But Thewes is trying to "assess what we can do about that vote."

"We're going to see the back of the building, with a fence around it," she said. "And that's supposed to be community-friendly?"

Carney says he does not believe that the gas station eliminates revitalization possibilities on U.S. 1. Rather, he says, he thinks it marries the corridor's function with improved streetscapes and designs.

"You're never going to get rid of the traffic on Route 1," Carney said. "It's always going to have trucks."

But uses such as gas stations can be attractive, he said, with the right landscaping and other features. In early stages, the project was dubbed an "oasis" based on its appearance.

"Everything that improves the ambiance with new facilities, refurbished facilities is what will achieve the appearance goals of Route 1," Carney said.

Others along the corridor are embracing the "community activity center" revitalization concept.

Several of the owners of U.S. 1 property have sought corridor activity center zoning, such as the former Luskin's Furniture Store, now the U.S. 1 Flea Market, said Steven M. Johns, a county planner.

Several brokers see the land in the district, which allows 25 residential units an acre, as more valuable, he said.

"The intent of the task force and planning department was to use the higher density as a carrot to get some of those districts to form and clean up some of those areas that had some of the most automobile uses," he said.

Mark S. Weinman of the Pikesville-based Morris Weinman Co., which owns the Luskin property, declined to comment.

Before the zoning changes were proposed, Al Nicotra, president of Action Investment Properties Inc., said he had several buyers considering purchasing about half of his 3 acres on the west side of U.S. 1, just north of the median split.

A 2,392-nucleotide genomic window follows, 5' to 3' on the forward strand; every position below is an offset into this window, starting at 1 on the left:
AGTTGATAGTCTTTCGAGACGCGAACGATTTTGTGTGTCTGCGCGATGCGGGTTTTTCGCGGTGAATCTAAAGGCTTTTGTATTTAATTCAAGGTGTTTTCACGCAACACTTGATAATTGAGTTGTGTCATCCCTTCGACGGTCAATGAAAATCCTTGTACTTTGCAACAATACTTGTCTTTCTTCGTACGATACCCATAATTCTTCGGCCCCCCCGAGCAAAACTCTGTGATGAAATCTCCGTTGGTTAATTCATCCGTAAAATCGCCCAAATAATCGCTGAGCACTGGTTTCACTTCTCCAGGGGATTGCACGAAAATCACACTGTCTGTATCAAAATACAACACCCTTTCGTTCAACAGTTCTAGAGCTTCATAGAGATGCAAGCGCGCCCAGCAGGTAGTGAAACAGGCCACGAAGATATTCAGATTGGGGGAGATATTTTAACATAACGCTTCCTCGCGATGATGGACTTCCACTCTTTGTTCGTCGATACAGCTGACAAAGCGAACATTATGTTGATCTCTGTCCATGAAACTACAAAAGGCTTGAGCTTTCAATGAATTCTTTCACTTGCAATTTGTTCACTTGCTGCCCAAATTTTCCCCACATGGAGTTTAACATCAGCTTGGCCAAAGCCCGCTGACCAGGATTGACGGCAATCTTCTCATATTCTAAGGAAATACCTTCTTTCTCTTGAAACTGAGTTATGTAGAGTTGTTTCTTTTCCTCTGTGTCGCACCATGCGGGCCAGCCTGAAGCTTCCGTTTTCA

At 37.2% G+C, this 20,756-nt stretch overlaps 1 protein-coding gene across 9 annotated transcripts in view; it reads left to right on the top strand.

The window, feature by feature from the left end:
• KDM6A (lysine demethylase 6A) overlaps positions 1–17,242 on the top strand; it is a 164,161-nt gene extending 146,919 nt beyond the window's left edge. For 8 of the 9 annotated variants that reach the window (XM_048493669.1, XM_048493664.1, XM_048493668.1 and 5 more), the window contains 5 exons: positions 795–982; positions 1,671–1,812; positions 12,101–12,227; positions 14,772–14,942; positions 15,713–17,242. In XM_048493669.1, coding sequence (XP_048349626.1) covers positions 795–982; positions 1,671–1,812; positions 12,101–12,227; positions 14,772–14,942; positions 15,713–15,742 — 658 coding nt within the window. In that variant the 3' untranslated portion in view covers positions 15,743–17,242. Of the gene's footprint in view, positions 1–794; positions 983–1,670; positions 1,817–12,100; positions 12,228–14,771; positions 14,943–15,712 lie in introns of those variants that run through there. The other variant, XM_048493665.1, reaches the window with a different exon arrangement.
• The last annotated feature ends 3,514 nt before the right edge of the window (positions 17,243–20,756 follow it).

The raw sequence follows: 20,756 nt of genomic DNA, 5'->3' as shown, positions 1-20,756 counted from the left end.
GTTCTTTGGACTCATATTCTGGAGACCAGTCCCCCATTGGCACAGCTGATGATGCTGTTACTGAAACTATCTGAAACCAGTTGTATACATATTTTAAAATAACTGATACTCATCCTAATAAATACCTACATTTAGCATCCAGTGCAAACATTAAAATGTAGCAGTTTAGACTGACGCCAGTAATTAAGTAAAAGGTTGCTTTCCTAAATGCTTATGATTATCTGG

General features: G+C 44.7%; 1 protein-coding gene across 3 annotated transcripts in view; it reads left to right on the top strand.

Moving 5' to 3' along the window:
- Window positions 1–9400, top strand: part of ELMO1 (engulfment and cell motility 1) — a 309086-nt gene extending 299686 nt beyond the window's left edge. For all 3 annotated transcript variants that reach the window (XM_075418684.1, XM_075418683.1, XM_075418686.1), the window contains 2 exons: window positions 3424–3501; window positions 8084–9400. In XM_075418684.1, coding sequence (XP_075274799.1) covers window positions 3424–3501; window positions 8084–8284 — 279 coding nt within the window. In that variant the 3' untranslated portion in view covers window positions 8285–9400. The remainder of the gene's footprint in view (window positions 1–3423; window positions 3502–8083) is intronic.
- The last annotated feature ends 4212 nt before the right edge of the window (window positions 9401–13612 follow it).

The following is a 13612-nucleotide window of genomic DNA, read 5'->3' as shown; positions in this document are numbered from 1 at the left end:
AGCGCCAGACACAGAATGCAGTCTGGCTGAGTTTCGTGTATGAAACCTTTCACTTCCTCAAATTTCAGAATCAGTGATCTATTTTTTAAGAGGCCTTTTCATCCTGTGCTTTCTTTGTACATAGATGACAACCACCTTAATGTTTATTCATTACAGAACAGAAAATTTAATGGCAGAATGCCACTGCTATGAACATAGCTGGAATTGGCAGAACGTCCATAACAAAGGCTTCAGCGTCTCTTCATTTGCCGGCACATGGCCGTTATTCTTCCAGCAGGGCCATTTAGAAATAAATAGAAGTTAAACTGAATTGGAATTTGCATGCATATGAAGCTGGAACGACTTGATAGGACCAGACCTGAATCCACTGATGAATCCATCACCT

The buyers, who wanted to build a used-car lot and auto repair center, backed off because they feared they could not gain the necessary approvals before the new zoning would take effect, Nicotra said.

"The capacity to build up to a five-story building would be a better use for that property anyway," he said.

The site includes a right of way for a road. Putting in the road would allow a developer to build two attractive buildings with retail, office and apartment space on each corner, Nicotra said, even if the owners of other properties fronting on U.S. 1 don't refurbish their facilities immediately.

"We'll be able to set up the ambiance," he said. "It can stand alone and be attractive."

Gary J. Arthur, director of county's Department of Recreation and Parks, said the right of way could provide access to the future North Laurel Park behind Laurel Woods Elementary School. The park would be a nice feature for the property's residents, Nicotra said.

He said he is working with two or three developers to market the property in this district.